The EEA financial commitments are laid down in Articles 115 to 117 of the EEA Agreement, and are elaborated in protocols 38a, b and c.  These contributions are specifically for the reduction of economic and social disparities between the EEA member states – a kind of development aid.  They are NOT contributions to the general EU budget. 

Even the notoriously tight-fisted Swiss voters agreed by a substantial referendum majority to pay them, for the privilege of staying out of the European Union.

It has been calculated, on the basis of the Swiss and Norwegian payments, that Scotland’s contribution to the solidarity funds for weaker EEA member states would be of the order of £200 millions annually. 

That contrasts with Scotland’s present payment to the EU, as part of the UK, which in 2010 amounted to £845 millions and is steadily climbing due to the meltdown of the Euro currency.  By mid-2013 it seemed to be of the order of £1,300 million annually, calculated on the basis of available information.  As an EU member state, independent Scotland’s net payment would certainly be considerably higher than at present. 

Only a tiny fraction of our own money comes back to us as grants, although these are all too often mendaciously represented as generosity on the part of “Europe”.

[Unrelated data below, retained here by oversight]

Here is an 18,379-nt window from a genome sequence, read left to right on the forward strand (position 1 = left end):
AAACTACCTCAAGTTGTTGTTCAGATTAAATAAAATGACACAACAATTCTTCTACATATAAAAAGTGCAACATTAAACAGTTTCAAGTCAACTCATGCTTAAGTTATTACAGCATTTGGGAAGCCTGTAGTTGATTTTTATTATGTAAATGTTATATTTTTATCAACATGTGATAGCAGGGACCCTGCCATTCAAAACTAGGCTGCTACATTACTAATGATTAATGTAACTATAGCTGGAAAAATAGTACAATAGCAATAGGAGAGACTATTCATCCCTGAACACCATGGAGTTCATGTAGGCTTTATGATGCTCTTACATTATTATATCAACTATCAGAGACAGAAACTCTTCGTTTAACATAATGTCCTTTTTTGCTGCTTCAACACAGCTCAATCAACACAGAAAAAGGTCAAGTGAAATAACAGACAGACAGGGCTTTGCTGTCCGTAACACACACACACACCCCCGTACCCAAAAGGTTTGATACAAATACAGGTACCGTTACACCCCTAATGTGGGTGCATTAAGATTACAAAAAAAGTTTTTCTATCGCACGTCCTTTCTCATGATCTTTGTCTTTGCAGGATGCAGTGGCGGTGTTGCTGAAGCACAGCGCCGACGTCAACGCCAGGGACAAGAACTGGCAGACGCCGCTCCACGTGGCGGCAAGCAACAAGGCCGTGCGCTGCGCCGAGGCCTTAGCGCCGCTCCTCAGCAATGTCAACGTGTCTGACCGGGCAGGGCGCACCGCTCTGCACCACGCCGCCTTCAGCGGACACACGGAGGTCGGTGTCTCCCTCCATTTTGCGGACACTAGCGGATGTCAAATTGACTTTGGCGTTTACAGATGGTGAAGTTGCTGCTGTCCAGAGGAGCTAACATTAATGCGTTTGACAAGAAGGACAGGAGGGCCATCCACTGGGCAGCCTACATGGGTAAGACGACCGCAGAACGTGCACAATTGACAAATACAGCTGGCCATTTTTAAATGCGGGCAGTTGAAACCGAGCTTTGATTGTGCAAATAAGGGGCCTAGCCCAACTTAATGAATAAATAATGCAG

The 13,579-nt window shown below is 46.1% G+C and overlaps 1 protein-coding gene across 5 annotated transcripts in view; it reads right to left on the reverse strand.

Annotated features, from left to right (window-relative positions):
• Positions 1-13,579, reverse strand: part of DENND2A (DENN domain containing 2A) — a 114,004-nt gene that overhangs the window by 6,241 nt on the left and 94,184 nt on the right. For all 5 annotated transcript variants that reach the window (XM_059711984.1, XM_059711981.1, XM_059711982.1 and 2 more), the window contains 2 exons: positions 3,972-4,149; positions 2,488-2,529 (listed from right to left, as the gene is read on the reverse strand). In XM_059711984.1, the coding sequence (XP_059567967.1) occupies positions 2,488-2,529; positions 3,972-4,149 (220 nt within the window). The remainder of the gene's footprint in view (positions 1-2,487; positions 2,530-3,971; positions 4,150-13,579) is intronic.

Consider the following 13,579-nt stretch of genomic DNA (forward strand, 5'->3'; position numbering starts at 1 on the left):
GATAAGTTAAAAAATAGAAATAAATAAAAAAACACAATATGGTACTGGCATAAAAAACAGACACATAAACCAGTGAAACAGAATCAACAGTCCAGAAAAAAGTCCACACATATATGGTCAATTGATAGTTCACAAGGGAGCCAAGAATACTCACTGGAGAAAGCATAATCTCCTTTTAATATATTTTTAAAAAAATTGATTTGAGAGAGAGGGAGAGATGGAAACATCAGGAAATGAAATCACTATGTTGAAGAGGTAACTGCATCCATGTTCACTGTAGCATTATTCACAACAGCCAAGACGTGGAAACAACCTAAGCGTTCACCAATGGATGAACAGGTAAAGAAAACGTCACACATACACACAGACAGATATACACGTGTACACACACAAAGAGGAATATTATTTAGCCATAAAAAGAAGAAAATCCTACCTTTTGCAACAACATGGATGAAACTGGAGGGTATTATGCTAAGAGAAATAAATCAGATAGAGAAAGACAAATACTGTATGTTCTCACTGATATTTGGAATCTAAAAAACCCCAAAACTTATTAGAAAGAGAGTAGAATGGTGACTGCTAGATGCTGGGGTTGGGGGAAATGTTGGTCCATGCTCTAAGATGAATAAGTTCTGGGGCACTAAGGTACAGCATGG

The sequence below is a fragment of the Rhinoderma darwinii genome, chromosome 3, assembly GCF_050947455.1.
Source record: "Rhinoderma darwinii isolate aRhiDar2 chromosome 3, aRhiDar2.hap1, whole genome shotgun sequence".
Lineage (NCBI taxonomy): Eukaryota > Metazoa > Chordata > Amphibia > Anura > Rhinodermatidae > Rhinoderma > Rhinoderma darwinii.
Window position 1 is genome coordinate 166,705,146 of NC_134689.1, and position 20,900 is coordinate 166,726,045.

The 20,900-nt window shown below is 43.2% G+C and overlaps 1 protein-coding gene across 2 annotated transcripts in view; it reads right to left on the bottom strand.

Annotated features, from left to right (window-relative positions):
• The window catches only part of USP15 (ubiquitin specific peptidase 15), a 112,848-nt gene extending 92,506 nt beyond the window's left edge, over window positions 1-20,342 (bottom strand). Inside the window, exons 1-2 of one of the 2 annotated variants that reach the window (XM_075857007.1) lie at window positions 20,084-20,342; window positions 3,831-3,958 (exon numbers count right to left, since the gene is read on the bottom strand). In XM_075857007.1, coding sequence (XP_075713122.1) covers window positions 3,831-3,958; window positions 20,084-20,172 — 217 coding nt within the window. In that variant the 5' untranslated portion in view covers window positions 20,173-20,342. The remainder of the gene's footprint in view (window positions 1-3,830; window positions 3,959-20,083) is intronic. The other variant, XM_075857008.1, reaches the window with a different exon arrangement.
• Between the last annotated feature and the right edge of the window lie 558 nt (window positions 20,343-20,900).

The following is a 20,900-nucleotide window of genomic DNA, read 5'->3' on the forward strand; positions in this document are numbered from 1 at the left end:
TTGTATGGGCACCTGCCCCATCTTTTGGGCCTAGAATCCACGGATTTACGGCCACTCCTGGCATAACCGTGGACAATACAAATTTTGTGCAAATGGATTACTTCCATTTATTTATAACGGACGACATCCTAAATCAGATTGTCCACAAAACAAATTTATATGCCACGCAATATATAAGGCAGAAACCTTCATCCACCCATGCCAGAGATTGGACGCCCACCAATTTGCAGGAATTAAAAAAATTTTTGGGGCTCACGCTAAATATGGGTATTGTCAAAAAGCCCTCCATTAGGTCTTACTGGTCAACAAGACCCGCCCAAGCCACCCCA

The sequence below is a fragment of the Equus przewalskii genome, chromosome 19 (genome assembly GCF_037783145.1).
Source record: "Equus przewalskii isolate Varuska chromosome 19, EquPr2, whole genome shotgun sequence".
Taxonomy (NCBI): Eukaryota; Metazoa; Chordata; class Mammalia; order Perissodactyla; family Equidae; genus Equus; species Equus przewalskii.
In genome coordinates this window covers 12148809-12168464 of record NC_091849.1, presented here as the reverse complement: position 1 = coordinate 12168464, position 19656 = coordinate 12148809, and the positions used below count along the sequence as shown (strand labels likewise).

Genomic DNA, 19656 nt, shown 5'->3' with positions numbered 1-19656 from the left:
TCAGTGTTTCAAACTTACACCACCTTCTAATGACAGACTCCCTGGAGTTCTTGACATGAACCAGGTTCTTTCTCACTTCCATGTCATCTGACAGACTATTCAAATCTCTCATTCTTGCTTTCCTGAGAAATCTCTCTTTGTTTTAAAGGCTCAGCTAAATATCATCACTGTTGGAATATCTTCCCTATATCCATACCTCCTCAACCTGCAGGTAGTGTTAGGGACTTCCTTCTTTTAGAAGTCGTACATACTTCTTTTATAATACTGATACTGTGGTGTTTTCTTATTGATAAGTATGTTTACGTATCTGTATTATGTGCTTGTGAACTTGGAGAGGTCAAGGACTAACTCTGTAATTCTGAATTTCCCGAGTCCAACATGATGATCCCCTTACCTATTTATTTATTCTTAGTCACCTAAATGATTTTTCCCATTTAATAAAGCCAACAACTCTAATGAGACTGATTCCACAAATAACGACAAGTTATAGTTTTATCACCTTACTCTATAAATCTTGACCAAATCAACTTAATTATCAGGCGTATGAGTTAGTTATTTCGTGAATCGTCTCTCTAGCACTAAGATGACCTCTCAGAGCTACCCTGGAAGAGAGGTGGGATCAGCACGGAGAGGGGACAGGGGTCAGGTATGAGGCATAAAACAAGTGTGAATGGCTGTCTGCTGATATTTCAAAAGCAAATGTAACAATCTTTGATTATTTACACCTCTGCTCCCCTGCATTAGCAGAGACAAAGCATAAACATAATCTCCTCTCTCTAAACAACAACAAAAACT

Added to this is the loss of wealth creation capacity due to the EU Common Fisheries Policy, which is now costing Scotland nearly £2,000 million every year. The Common Agriculture Policy has been a similar financial and social disaster.

An equally important reason for switching to the EFTA side of the EEA would be the reduction by around three quarters of the volume of EU legislation that would have to be processed and applied in Scotland. 

The diplomatic and administrative time and expense involved in coping with this flood of legislation is a serious economic factor that is proving a considerable burden for smaller EU member states like Slovenia and others. 

Norway and Switzerland both implement EU regulations and directives that they are not obliged to observe, but they do so voluntarily when this is seen to be convenient or to have advantages for them.  EU members have no option but to fall into line.

There is nothing to prevent Scotland in the EFTA side of the EEA from trading with all 50+ European states, including the half of Europe that is not in the EU.

Furthermore, all the Four Freedoms of the EEA Internal Market are available to its EFTA members.  As many Scots know from years of commuting between Scotland and continental Europe, citizenship rights, freedom of travel, health care, pension rights and the rest are all guaranteed within the EEA, and not just the EU.

It is time for hard facts and reality to replace this mythology. We don’t need the Euro catastrophe to convince us that all is not well with the EU experiment.  What we have to ensure is that Scotland is not sucked into this disaster waiting to happen.